This is the next step and highlights a growing strength in depth as those successful juniors make the move to the senior stage - most notably Max Whitlock and Sam Oldham, who came through in the last 18 months to take the places of established senior gymnasts like Dan Keatings.
"You have to thank lottery funding," said Fenner. "A lot of money has gone in, but you have to produce results to guarantee that the money will keep coming in. The junior programme has needed money to support it and for its coaches to be encouraged.
"If a coach in a small club has a talented young gymnast on their hands, they need to be able to feel 'ownership' of that talent all the way through that gymnast's career. The key to Britain's success here at London 2012 is that every coach involved in the sport and with this team feels like a part of it. They have that ownership."
What effect has increased funding had?
The advent of National Lottery funding in the past decade has had a big impact on gymnastics.
Medals from the likes of Tweddle kept that stream of cash flowing, helping gymnastics clubs around the country put in place the facilities and coaching to produce the Olympic medallists we see today.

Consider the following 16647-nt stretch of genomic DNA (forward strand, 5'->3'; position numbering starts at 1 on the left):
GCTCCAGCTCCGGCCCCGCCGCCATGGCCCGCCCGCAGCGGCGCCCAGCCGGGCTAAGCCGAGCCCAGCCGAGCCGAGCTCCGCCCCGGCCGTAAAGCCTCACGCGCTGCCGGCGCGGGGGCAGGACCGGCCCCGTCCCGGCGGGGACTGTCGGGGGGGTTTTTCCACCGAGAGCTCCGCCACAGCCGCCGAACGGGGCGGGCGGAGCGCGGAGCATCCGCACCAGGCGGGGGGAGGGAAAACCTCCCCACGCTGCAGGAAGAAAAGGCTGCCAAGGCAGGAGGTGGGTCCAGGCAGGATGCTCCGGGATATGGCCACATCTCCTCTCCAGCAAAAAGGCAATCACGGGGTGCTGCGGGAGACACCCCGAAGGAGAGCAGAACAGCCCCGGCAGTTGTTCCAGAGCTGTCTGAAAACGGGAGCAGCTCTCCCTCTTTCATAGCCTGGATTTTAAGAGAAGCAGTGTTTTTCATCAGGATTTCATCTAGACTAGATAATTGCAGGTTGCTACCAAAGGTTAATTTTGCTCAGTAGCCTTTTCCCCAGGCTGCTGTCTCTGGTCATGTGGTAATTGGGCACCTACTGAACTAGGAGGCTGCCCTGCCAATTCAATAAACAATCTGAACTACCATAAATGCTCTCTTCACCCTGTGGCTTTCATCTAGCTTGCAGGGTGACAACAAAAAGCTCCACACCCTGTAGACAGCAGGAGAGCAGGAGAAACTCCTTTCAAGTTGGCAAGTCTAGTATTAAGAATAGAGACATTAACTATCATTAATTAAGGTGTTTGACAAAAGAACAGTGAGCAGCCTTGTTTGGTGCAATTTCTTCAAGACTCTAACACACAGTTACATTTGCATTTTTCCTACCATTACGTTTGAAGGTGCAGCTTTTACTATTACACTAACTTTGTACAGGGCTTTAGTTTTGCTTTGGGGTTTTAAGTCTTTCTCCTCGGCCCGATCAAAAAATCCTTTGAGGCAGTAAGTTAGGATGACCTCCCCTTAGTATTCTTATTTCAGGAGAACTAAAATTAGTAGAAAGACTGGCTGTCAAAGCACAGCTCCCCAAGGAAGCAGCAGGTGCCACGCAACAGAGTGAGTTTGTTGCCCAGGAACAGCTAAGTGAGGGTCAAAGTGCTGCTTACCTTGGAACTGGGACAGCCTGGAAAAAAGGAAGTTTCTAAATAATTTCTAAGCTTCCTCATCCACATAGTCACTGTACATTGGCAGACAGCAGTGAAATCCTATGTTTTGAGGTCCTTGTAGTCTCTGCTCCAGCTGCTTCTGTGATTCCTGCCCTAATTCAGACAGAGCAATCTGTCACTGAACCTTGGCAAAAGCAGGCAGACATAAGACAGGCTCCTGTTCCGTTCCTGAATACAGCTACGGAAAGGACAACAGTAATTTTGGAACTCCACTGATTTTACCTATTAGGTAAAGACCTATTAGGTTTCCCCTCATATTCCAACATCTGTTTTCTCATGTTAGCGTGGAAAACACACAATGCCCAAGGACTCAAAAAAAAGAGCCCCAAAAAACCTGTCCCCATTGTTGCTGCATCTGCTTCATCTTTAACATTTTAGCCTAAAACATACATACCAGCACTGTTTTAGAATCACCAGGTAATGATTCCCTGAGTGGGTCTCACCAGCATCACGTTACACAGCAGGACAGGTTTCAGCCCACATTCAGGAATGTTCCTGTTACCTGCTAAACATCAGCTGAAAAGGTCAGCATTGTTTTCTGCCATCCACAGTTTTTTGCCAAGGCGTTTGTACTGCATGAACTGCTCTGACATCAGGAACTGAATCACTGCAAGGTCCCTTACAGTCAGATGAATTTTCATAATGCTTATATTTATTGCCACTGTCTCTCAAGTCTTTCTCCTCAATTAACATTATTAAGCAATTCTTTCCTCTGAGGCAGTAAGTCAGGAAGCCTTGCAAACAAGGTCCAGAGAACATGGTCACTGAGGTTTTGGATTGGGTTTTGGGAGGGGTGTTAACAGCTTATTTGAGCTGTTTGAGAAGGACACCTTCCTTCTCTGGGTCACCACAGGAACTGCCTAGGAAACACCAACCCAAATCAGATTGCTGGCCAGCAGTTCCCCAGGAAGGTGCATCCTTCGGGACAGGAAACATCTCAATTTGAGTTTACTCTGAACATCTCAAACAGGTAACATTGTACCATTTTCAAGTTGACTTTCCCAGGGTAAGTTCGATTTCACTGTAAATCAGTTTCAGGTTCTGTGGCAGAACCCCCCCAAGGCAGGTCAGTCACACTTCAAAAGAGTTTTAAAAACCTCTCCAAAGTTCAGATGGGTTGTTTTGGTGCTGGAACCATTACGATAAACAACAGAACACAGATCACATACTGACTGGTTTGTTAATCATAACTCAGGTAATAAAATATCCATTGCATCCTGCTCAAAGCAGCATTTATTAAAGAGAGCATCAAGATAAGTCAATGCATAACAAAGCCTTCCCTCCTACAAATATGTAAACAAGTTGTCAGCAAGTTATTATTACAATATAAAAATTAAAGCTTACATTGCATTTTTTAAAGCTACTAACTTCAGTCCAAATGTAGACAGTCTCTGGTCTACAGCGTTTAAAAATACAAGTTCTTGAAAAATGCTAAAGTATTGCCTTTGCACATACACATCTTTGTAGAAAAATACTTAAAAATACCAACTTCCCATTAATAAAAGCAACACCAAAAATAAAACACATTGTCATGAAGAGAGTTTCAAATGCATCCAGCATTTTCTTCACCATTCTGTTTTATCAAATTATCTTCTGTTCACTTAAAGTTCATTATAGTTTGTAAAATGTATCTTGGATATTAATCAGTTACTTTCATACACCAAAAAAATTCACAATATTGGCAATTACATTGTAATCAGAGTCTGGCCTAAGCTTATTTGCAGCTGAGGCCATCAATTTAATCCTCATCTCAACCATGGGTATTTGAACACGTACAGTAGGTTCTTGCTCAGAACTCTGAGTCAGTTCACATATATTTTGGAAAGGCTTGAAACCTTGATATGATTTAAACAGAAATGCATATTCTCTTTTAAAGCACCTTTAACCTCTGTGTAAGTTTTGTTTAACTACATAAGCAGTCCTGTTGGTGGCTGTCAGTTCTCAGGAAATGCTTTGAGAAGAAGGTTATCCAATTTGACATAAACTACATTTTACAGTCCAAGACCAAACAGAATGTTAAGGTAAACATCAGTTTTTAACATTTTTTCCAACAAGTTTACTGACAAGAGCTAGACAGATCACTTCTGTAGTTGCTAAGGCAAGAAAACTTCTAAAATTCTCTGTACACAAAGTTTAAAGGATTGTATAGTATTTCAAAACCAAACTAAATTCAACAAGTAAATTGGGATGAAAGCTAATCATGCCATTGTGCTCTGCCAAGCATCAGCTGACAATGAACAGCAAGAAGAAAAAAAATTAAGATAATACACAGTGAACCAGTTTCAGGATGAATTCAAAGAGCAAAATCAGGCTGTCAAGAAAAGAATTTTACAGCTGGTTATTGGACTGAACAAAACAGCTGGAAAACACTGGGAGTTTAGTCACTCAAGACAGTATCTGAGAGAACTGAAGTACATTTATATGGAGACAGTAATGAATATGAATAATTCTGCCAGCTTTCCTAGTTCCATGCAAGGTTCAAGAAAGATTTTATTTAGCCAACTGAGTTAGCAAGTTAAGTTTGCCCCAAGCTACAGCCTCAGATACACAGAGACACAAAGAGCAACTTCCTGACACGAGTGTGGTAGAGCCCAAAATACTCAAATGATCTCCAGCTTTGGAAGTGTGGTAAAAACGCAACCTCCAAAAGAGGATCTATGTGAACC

"The reason for this success is funding," said Heap. "When I went training full-time, I was still having to do work on my parents' farm. The other guys were doing jobs in the day then training at night. These guys now are funded to train three times a day.
"My coach used to work as a joiner, then come to the gym every night for a couple of hours, exhausted from working all day. Now our coaches are funded to prepare our gymnasts. If you were in school and said you wanted to be a coach, they'd have laughed your head off. Nowadays, coaches can make a career out of it."
One man who has done just that is Paul Hall, the coach to a number of GB gymnasts, including Smith.